On 26 January 1924, another order-in-council authorized the display of the Canadian Red Ensign from “all buildings owned or occupied by the Canadian Government and situated without Canada.” As a result, the Ensign replaced the Canadian Blue Ensign, which had previously flown over the Canadian High Commission in London.
During the Second World War the Royal Canadian Air Force (RCAF) ordered, on 10 November 1943, that the Canadian Red Ensign “be flown in addition to the RCAF Ensign, at all units of the RCAF serving with forces of other nations.” A few months later, on 22 January 1944, the Canadian Army directed that the Ensign be flown by all Canadian Army units when serving “with forces of other nations.”
On 5 September 1945, an order-in-council extended the authorization to use the Ensign on federal government buildings within Canada and abroad. This included lowering the Union Jack from atop the Peace Tower in Ottawa, which had been flying there for over 40 years, and re-raising the Canadian Red Ensign (albeit the new design bearing the 1921 coat of arms) in its place. The same order dictated it would be appropriate to fly the ensign “wherever place or occasion make it desirable to fly a distinctive Canadian flag,” a stipulation that was to remain in effect until Parliament adopted a national flag sometime in the future.
On 8 October 1957, the Canadian government made a change to the Canadian coat of arms, altering the colour of the three maple leaves depicted, from green — as introduced in the 1921 arms — to red, in keeping with the national colours (red and white). The new arms were also depicted on the Ensign — its third, and final, official design.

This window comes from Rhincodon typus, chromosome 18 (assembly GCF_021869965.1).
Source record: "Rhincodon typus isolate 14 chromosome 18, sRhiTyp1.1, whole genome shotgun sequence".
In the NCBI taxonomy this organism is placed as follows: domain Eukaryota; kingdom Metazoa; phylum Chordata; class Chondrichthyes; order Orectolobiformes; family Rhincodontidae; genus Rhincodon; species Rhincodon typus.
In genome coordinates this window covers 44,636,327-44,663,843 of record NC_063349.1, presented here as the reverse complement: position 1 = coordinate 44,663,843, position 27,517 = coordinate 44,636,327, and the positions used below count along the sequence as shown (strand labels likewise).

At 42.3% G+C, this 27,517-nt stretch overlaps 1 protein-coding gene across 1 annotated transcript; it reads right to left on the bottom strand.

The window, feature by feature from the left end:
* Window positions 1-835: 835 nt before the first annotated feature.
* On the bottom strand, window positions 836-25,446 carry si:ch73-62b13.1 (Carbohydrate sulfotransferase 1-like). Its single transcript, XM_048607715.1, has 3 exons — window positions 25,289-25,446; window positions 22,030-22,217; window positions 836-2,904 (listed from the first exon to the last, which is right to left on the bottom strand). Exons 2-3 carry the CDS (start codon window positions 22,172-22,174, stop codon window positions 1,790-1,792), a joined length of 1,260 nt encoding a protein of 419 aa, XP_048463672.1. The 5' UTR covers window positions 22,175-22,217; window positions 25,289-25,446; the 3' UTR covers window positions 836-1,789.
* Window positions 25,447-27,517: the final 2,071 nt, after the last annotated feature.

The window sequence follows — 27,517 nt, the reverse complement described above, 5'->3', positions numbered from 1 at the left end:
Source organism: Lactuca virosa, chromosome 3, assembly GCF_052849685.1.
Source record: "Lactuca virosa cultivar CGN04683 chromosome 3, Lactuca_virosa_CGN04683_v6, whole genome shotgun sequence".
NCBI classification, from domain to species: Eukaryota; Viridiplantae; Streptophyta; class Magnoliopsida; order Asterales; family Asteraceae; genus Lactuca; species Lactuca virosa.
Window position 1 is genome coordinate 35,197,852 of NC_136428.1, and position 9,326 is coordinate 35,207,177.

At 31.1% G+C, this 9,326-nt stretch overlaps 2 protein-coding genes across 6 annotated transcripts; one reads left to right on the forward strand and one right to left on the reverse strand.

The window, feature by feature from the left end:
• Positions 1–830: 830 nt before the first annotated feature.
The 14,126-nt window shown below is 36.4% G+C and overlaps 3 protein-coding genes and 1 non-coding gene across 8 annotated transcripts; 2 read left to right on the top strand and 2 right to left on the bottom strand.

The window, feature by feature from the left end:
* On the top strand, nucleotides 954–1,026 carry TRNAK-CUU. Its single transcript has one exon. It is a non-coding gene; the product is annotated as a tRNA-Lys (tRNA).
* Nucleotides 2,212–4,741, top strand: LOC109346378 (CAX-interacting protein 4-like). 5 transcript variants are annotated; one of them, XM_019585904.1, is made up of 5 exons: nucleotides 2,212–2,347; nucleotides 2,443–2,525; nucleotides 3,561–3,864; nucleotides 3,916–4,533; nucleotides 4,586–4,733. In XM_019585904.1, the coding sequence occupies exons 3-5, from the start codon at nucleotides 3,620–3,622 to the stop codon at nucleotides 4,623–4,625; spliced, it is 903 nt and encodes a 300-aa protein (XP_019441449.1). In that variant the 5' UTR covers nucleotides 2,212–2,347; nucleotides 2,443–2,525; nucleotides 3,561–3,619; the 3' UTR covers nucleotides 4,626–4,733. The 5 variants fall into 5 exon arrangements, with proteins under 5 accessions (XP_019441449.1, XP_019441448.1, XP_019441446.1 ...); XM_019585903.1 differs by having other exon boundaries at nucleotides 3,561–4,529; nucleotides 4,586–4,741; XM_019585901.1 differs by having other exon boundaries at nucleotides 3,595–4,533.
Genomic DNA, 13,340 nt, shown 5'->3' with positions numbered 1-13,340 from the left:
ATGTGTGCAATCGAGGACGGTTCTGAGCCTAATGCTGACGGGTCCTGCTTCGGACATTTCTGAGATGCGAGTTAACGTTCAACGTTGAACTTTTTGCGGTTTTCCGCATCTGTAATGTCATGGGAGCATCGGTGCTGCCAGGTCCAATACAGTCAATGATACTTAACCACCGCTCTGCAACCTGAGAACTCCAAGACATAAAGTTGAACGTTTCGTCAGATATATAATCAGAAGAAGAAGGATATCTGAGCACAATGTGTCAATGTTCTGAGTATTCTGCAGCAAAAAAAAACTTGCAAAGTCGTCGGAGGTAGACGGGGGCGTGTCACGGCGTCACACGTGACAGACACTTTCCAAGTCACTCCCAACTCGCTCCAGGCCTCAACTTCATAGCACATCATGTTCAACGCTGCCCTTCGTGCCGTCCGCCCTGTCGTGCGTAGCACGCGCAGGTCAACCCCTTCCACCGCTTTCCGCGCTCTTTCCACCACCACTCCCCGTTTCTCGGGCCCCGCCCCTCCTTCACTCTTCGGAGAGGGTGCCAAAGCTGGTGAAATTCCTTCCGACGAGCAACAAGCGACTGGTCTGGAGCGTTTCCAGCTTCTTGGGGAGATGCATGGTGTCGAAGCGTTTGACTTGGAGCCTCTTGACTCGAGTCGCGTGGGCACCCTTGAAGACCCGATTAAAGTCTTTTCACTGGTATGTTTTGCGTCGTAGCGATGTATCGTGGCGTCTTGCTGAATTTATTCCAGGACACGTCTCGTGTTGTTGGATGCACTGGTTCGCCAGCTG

Controversy and Legacy
During the federal election campaign of 1963, Liberal Party leader Lester B. Pearson promised to introduce a distinctive national flag for Canada. The ensuing process, ultimately leading to the design and adoption of the maple leaf–based flag, was contentious. On one hand, defenders of the Canadian Red Ensign and its symbolic ties to Great Britain — including Progressive Conservative leader and former Prime Minister John Diefenbaker — argued for its retention, while, on the other, myriad designs were offered as replacements for the Ensign and adoption as a national banner. The result was the maple leaf–based national flag and, on 15 February 1965, the Ensign was officially retired, lowered on Parliament Hill and hundreds of locations elsewhere, and replaced by the new flag.
However, the use of the Red Ensign or the Union Jack did not entirely disappear in Canada; the provincial governments of Manitoba and Ontario introduced Red Ensign–based provincial flags for their provinces a few months after the new Canadian flag was raised. British Columbia had already introduced a variant of the Union Jack in its provincial flag in 1960 and Newfoundland and Labrador — which continued to use the Union Jack for the time being — replaced it with a stylized Union Jack as part of the design in 1980.
Conrad Swan, Canada: Symbols of Sovereignty: An investigation of the arms and seals borne and used from the earliest times to the present in connection with public authority in and over Canada, along with consideration of some connected flags (1977)
Alistair B. Fraser, “A Canadian Flag for Canada,” Raven: A Journal of Vexillology, vol.1 (1994)
Alistair B. Fraser, The Flags of Canada (1998)
Ken Reynolds, “To make the unmistakable signal “Canada”’: The Canadian Army’s ‘Battle Flag’ during the Second World War,” Raven: A Journal of Vexillology, vol.14 (2007)
George F. G. Stanley, The Story of Canada’s Flag: A Historical Sketch (1965)
John Ross Matheson, Canada’s Flag: A Search for a Country (1986)